By Gerde Applethwaite
Shorter: The CE rated Scorpion EXO-900 is really a Swiss Army knife sort of helmet with a variety of features and plenty of versatility. The price seems more than reasonable to me too.
I took note of the Scorpion EXO-900 when it came out but I didn’t focus on it because I wasn’t interested in a modular unit. Now that I am an eyeglass wearer (see my previous post entitled Eyeglass Update) I have taken a closer look at the whole modular helmet scenario. I like the Scorpion because it is versatile, well thought out, CE rated and (absolutely mandatory for me) comes in a hi-viz flavor.
My head girth rings in at 60 cm. This usually puts me right on the cusp of the medium and large dome sizes. Scorpion’s size chart steers me to the large. I popped it on and found, voila, the best fitting helmet I have ever had. The EXO-900 fits my head perfectly. I am what is known as a medium oval and this helmet feels as though it was custom crafted for my skull bone.
Ok, let’s start going through the features. The EXO-900 has a drop-down, fighter pilot, style of sunvisor. You work it with a modest push or pull on a left side lever and its easy with a gloved hand. The action is quick and smooth. When the visor drops down it pops gently off of your nose and then back up a little. Your nose may vary but for me it was just a gentle tap and then it was resting without contact. It retracts pretty easily too. The visor never got in the way of my eyeglasses. The visor is not polarized but it is dark enough to cut down on bright sunlight and its a neutral grey color. I would have preferred a nice brown lens but that’s me.
The whole modular unit hinges up and down by pulling outward on a red button on the chinbar. This too is easily done with a gloved hand. The chinbar moves up and rests on the top of the helmet. The motion is easy and sure. Scorpion goes you one better and once you have positioned the chinbar in the right place and pulled back on the 2 safety catches you can remove the chinbar unit in its entirety thereby leaving you with an open-faced helmet (with the drop-down sun visor.) That’s a neat trick. The mounting points are two bayonet style tabs in the chinbar. The tabs work in combination with the spring loaded safety catches that open up the receiving holes a bit so that you can insert the tabs. This whole operation is a bit tricky at first…and second … but by the fifth time I had it knocked. Please note that I have a bit of a hard time with shield swap outs and I have always found my Arai shields a bit of a test so I am clearly not the standard by which this process should be judged.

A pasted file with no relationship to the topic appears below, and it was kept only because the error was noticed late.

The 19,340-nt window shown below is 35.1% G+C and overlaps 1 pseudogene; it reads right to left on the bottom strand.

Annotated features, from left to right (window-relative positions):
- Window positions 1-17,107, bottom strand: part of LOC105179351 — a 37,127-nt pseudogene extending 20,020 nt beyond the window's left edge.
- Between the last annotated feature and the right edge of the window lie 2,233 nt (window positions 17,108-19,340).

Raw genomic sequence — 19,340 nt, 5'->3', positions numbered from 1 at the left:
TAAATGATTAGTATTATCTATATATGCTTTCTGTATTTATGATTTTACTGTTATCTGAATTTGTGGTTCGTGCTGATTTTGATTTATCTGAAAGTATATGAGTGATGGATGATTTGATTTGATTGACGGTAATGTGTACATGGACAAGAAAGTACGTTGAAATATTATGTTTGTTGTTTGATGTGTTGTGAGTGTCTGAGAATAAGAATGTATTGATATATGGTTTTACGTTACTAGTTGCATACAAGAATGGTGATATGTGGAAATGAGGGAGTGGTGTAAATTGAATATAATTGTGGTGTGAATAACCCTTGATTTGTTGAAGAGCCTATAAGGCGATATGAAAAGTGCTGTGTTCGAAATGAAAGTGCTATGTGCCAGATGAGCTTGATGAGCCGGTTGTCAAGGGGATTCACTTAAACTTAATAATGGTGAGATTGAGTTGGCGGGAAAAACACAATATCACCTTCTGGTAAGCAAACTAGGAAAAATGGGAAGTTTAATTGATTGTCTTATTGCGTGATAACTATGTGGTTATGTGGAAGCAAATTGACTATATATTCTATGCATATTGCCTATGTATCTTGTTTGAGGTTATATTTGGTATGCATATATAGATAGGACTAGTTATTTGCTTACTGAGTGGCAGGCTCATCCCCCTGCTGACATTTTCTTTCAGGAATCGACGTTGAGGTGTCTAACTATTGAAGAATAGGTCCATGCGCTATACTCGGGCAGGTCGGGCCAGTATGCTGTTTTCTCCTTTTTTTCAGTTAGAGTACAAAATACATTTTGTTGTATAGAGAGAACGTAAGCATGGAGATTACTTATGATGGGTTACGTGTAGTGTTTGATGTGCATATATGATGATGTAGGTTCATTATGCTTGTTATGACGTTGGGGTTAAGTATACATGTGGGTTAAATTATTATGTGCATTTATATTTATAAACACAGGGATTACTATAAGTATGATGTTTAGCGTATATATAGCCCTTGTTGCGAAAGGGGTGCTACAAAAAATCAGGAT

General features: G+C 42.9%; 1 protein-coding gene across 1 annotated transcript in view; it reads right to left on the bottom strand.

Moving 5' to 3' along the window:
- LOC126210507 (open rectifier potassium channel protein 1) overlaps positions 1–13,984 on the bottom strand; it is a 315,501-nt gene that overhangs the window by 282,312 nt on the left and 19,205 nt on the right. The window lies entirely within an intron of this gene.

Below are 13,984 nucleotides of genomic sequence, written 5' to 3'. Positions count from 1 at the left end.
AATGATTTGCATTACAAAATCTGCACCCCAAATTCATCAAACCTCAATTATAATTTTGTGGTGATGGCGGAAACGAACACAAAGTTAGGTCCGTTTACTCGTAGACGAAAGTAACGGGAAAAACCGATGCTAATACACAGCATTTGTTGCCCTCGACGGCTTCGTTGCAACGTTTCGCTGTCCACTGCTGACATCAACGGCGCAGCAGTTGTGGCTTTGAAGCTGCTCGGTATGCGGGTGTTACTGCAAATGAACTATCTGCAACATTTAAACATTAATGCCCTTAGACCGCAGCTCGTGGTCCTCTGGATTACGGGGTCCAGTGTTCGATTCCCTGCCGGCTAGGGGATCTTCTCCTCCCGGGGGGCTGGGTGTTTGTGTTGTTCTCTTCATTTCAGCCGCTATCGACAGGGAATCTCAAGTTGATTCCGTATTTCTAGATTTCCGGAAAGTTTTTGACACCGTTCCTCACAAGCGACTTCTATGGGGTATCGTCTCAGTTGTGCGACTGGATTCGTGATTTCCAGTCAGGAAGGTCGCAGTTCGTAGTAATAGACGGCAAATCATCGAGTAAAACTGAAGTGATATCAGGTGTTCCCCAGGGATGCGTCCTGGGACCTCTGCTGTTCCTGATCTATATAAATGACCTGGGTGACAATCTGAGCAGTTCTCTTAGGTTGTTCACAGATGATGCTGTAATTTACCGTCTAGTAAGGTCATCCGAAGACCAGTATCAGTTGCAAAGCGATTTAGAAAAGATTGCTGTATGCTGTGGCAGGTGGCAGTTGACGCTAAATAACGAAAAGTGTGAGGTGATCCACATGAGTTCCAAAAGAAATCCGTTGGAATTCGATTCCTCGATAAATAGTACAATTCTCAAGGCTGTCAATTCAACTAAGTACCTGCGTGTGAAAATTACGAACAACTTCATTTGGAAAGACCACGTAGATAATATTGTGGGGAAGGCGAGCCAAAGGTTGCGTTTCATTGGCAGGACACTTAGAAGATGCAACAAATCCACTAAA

When you have finished removing the chinbar its time to install what Scorpion calls the “3/4 Peak Visor.” This is a plastic crescent that sits atop the upper ridge of the helmet’s face opening and snaps down along the sides of the face opening of the helmet. This makes the helmet look more like an open-faced helmet with a mini-bill, like the Shoei RJ Platinum-R. The Peak Visor uses the same bayonet and latch points that the chinbar utilizes. Once you suss the lineup, and with some practice, it also pops on and off pretty quickly. Make sure its all fully seated before you put the helmet on.
There are only two vents on the helmet and that makes sense – if you want more air take the chinbar off. Both vents open and close easily with a gloved hand: a top vent and a rear vent. I rode with the chinbar down and both vents open on a 78° day and it wasn’t stuffy inside the helmet.